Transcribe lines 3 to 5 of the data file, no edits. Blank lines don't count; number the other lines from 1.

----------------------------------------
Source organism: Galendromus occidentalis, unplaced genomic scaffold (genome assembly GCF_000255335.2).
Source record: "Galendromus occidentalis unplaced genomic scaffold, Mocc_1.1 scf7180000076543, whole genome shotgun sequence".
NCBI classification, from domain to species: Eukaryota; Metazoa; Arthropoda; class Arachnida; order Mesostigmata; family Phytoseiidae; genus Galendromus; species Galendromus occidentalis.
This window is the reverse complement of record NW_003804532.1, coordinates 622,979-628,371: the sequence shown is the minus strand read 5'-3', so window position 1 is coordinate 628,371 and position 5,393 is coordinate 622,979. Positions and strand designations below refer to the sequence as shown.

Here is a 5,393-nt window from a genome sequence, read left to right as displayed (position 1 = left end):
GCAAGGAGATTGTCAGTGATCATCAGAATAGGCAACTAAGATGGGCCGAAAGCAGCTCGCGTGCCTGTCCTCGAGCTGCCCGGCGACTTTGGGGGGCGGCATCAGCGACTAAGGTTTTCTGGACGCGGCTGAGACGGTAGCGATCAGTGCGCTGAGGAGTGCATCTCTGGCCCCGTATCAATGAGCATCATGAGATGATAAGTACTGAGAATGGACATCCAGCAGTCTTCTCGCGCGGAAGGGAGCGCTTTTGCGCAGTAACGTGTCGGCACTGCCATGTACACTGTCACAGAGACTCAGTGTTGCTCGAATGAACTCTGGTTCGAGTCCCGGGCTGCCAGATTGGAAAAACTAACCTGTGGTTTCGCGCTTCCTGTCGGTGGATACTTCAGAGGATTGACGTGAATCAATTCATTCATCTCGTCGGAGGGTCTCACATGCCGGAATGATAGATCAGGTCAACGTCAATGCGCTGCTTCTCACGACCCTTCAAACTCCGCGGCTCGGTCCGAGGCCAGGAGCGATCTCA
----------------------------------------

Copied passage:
NCBI classification, from domain to species: Eukaryota; Metazoa; Arthropoda; class Arachnida; order Mesostigmata; family Phytoseiidae; genus Galendromus; species Galendromus occidentalis.
This window is the reverse complement of record NW_003804532.1, coordinates 622,979-628,371: the sequence shown is the minus strand read 5'-3', so window position 1 is coordinate 628,371 and position 5,393 is coordinate 622,979. Positions and strand designations below refer to the sequence as shown.

Here is a 5,393-nt window from a genome sequence, read left to right as displayed (position 1 = left end):